Archive for the ‘Art’ Category
Darkened Days, a series of black and white photographs by the Swiss artist Simone Kappeler, is currently being shown at the Douglas Hyde Gallery – a phenomenal space physically located within, though still independent of, Trinity College in Dublin. Gallery visitors dramatically descend into the vast cube-shaped space via a staircase. The concrete ceiling is perhaps more reminiscent of Soviet-era brutalism than it alludes to the academic weight of Ireland’s oldest and most-renowned university above ground.
Kappeler’s photographs are displayed in Gallery 2, a room further back behind the main space. Darkened Days is a series of black and white photographs, perhaps located within the genre of ‘street photography’, taken in Dublin with a square format Diana camera during a four-day period, as the captions matter-of-factly reveal. Kappeler mostly concentrated on photographing people: girls dressed up for a night out, a couple of brave swimmers half-submerged in the water of the Irish Sea at Sandycove, or a child running on the lawn of the Botanical Garden. Apart from being photographed in the same city (Dublin) over the same period of time (four days in October 2011), it is very hard to discern what these images actually have in common. Neither is it clear how they relate to the title of the series Darkened Days. The viewer shall be forgiven for feeling confused about the intended meaning of these photographs.
Similar to the Lomo camera, the Diana is essentially a toy camera which creates images with out-of-focus borders and an overall nostalgic appearance. Indeed, it is the same type of effect that the extremely popular Instagram application creates on smartphones. Yet these are technical details that do not necessarily help in understanding the photographs and their relationship to each other. What do the photographs mean? What do they seek to communicate? What is the artist’s agenda? For the time being, the viewer needs to be satisfied with the banal knowledge that the artist photographed a place in time.
Perhaps the images are meant to be confusing. One could argue that the psychological state of confusion and lack of direction in the photographs relates to the sudden downfall of the Celtic Tiger. The title Darkened Days could be a representation of the gloomy outlook of the Irish economy. The soft focus of the Diana camera could allude to the slightly skewed perspective of an outsider observing Ireland’s social landscape. The black and white images could reference a city steeped in history. Even the square format could be an ironic reference to the increased disequilibrium between the have and the have-nots. Yet any of these interpretations would not be an accurate representation of a series of photographs that appear to be conceptually ungrounded.
Born in 1952, and with a photographic archive that dates back to 1964, Kappeler is best-known for her eclectic and experimental approach to photography: alpine landscapes photographed with an infrared film, washed out Polaroids of nudes, or portraits displayed as colour negatives. In her work Kappeler tests the boundaries of photography. The relationship between child and adulthood, as well as the clash between nature and culture appear to be reoccurring motifs in her previous works. Yet in the absence of a clear motif in Darkened Days, an appreciation of the photographs on display is obscured by an arduous search for meaning.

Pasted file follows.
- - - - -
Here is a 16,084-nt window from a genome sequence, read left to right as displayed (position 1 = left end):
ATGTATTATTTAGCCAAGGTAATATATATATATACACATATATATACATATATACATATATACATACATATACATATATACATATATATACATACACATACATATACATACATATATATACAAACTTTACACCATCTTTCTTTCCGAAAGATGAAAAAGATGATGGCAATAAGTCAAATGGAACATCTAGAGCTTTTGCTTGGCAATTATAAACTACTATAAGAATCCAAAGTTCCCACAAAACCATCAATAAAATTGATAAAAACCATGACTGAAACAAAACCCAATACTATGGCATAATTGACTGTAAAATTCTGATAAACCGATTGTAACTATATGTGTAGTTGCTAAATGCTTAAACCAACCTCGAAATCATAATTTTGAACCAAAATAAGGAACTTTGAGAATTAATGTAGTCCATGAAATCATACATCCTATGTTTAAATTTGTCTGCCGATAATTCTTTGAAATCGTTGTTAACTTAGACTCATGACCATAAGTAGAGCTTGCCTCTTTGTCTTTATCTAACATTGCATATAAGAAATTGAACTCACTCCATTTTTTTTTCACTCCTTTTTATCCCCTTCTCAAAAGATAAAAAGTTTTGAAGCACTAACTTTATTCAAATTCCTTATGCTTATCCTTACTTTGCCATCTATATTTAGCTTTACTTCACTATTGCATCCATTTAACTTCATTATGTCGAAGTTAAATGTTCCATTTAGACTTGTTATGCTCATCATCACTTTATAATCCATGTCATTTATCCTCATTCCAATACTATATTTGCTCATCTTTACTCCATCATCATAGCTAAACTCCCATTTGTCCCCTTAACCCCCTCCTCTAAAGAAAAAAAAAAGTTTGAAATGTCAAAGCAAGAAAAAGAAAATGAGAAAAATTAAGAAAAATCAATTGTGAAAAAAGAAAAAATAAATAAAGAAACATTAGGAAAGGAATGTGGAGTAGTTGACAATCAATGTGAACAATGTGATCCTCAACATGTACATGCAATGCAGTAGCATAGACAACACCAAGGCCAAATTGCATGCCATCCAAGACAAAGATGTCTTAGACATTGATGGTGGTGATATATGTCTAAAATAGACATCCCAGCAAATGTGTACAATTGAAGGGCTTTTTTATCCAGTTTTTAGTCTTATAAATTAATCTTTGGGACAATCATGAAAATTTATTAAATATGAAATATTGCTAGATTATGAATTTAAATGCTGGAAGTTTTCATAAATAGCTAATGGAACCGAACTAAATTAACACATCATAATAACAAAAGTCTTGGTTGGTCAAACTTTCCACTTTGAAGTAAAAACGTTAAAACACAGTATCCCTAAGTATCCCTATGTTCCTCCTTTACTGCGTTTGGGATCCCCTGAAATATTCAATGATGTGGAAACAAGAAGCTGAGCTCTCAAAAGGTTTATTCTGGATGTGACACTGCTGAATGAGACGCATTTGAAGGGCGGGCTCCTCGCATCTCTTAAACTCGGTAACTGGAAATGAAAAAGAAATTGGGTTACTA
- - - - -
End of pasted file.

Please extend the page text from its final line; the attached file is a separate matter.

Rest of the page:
Rachel Cunningham’s photographs interrogate the political, cultural and religious tensions in Israel and Palestine. While representing the remnants of an eternally complex conflict, her work also questions the role of photography within this quickly shifting environment. Unlike photojournalists or photographers looking for ‘action’, Cunningham photographs are characterised by inaction, metaphorical silence, even vacuity.
In the series Quiet Transfer I & II, Cunningham photographed traces of Palestinian homes that were destroyed in the wake of settlement expansions in East Jerusalem. These traces, poignantly represented as individual pieces of debris, allude to a politics of division and separation in the Middle East. In other words, the debris signifies the tragic impossibility of leaving side by side as neighbours. Instead, one home makes space for another.
The debris is purposefully photographed in individual pieces, each piece occupying the centre of the image, and each image representing the destruction of a home. Lit by artificial light and photographed on a plain black or white background, the images evoke comparisons with a display of archaeological findings. Indeed, by applying the visual language of the museum, the format of the photographs also references the historical dimension in this body of work. The homes were not only destroyed to make way for settlements, but they were also destroyed by the heavy burden of conflicting histories.
Despite this formal approach to image-making, which aesthetically has much in common with a photographic typology, the images also refer to the human cost of the demolitions. Some pieces of debris eerily look like body parts: one piece in particular, Demolition 50, conjures an image a spine, painfully fragmented and twisted. The photographs thus not simply represent destruction, but also, they represent the human cost of the conflict. This reading is supported by the captions of the photographs which includes the names of the families who once occupied these homes.